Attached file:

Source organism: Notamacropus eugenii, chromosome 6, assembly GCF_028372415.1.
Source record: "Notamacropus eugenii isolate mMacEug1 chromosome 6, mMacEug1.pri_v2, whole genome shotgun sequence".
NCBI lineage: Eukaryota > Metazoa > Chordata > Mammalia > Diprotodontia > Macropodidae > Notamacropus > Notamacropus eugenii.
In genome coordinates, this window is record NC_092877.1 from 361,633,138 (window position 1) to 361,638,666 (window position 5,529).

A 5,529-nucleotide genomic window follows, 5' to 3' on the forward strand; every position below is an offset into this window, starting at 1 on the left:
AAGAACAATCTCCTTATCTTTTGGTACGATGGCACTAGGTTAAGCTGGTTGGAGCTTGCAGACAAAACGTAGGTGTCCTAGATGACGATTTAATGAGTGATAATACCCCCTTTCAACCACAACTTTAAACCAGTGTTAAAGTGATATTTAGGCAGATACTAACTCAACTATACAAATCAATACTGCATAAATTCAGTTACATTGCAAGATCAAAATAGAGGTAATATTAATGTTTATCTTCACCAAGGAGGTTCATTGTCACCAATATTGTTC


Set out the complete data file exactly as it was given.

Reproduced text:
Source organism: Notamacropus eugenii, chromosome 6, assembly GCF_028372415.1.
Source record: "Notamacropus eugenii isolate mMacEug1 chromosome 6, mMacEug1.pri_v2, whole genome shotgun sequence".
NCBI lineage: Eukaryota > Metazoa > Chordata > Mammalia > Diprotodontia > Macropodidae > Notamacropus > Notamacropus eugenii.
In genome coordinates, this window is record NC_092877.1 from 361,633,138 (window position 1) to 361,638,666 (window position 5,529).

A 5,529-nucleotide genomic window follows, 5' to 3' on the forward strand; every position below is an offset into this window, starting at 1 on the left:
AAGAACAATCTCCTTATCTTTTGGTACGATGGCACTAGGTTAAGCTGGTTGGAGCTTGCAGACAAAACGTAGGTGTCCTAGATGACGATTTAATGAGTGATAATACCCCCTTTCAACCACAACTTTAAACCAGTGTTAAAGTGATATTTAGGCAGATACTAACTCAACTATACAAATCAATACTGCATAAATTCAGTTACATTGCAAGATCAAAATAGAGGTAATATTAATGTTTATCTTCACCAAGGAGGTTCATTGTCACCAATATTGTTC